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Asynchronous processing with RabbitMQ

Asynchronous processing with RabbitMQ

Developers of modern web applications strive for fast response times and efficiency. One of the ways to achieve them is to postpone performing costly and potentially failing operations like sending an e-mail after the HTTP request is complete and the user has seen that his intended action has been successful. This is called asynchronous task processing.

In the past it was usually achieved with periodically executed scripts by Cron. This solution requires inserting data about tasks into a persistent storage like a relational database and lock the data to prevent duplicate execution. Tasks are not performed instantly but within the next run of a script. It's also not easy to scale task processing to multiple executors at the same time. This approach became popular because of limited capabilities of shared webhosts. But in the last years it has been more and more difficult to make excuses for preferring Cron over alternative approaches thanks to decreasing prices of VPSes.

Message queues do not share the problems of Cron-executed scripts - they offer instant task processing and easy scalability. But at the same time this concept can be more difficult to grasp and creates new troubles in different areas - mainly deployment and integration into existing codebases.

In this talk, I will dive into specifics, advantages and disadvantages of developing a web application with the help of RabbitMQ or a similar technology, and share everything we had to do to be able to produce and consume hundreds of thousands messages a day within a large legacy PHP codebase of an application that serves >200k daily visitors.

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Ondřej Mirtes

October 02, 2016
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Transcript

  1. Asynchronous processing
 with RabbitMQ Ondrej Mirtes PHPCon Poland 2016

  2. Sending an email – directly HTTP request PHP application Send

    the email SMTP server HTTP response There's a lot of approaches you can take when sending an email from your app. In this case, PHP application connects to the SMTP server while the user is still waiting for the HTTP response.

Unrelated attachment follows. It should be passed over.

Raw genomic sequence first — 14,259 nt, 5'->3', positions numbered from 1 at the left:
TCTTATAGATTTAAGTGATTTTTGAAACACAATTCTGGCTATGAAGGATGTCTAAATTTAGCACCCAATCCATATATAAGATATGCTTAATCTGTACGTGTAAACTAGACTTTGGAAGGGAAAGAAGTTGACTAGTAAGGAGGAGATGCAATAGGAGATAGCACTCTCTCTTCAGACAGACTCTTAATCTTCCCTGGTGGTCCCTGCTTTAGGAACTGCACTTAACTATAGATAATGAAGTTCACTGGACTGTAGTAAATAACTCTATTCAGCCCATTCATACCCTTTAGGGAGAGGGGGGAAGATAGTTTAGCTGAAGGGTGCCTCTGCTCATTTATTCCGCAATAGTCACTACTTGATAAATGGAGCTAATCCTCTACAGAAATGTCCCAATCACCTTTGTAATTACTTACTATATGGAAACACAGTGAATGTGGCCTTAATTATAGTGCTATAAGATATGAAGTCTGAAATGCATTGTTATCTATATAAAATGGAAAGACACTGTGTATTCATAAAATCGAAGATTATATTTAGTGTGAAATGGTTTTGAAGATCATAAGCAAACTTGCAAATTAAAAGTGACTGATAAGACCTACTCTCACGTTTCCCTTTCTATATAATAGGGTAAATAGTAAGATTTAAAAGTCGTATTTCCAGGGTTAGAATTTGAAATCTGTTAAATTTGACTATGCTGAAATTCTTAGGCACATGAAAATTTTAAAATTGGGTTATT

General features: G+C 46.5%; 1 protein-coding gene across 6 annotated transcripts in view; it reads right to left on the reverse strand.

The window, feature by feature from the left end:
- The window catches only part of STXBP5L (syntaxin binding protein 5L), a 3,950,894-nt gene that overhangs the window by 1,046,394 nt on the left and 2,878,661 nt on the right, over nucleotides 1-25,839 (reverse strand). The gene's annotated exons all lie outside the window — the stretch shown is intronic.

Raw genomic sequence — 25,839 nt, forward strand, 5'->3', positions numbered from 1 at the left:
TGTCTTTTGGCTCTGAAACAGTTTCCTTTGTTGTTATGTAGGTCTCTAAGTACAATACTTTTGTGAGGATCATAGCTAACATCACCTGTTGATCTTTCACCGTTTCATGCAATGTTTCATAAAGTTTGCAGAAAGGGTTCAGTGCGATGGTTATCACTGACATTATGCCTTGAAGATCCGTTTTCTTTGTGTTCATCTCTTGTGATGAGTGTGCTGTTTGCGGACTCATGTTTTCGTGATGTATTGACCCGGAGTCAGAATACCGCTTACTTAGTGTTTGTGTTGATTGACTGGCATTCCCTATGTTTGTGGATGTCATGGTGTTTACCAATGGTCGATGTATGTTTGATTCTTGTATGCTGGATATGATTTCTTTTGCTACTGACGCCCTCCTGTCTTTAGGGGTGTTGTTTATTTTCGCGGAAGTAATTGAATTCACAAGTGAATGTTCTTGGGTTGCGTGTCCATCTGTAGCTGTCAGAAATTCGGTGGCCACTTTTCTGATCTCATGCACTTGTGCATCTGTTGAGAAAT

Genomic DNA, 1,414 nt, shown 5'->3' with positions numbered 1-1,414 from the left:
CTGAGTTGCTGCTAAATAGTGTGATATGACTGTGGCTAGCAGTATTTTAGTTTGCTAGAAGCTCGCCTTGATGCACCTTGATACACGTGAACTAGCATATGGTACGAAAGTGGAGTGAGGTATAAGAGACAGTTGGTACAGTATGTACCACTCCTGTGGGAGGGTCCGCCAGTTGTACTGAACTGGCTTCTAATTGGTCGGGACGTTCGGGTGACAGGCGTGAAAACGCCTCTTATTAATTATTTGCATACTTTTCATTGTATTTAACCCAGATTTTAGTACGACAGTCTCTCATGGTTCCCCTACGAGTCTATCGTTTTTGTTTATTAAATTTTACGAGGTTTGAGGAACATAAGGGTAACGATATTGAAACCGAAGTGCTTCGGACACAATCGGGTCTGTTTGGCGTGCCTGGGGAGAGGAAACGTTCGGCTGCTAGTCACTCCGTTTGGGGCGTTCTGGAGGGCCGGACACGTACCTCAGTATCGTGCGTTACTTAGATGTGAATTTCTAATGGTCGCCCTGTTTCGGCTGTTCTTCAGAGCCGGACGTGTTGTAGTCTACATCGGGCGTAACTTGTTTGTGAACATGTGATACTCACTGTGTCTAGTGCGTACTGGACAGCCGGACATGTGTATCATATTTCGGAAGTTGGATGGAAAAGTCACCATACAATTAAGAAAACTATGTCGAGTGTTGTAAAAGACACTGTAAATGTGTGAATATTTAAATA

3. Sending an email – directly Pros • Email arrives instantly

    Cons • User waits for the response longer • If the SMTP fails – show the error to the user or stay silent? • No chance to repeat the attempt in case of failure
  4. Sending an email – through cron HTTP request PHP application

    Write a row Database HTTP response When using cron, we're not sending the email directly, but saving data to the database to be able to generate and send the email later.
  5. Sending an email – through cron Crontab PHP script SMTP

    server Send the email A few seconds or minutes later, cron job is executed. PHP script picks up the queue of emails from the database and sends them one by one. Lot of idle time in between the runs.
  6. Sending an email – through cron id user created sent

    5 75501 2016-10-02 11:30 false Process A Process B If you run the cron every minute and the first script takes longer than a minute, suddenly you have two overlapping scripts reading the same data, risking possibility of duplicate emails sent.
  7. Pros • User does not wait for the HTTP response

    • Can be repeated in case of failure Cons • Email does not arrive instantly • Susceptible to duplicates • Does not scale
 to multiple sending scripts Sending an email – through cron
  8. Sending an email – through a message queue HTTP request

    PHP application Send a message Message queue HTTP response Similar schema to cron but with a different result. The email is pickuped up instantly.
  9. Sending an email – through a message queue Queue Consumer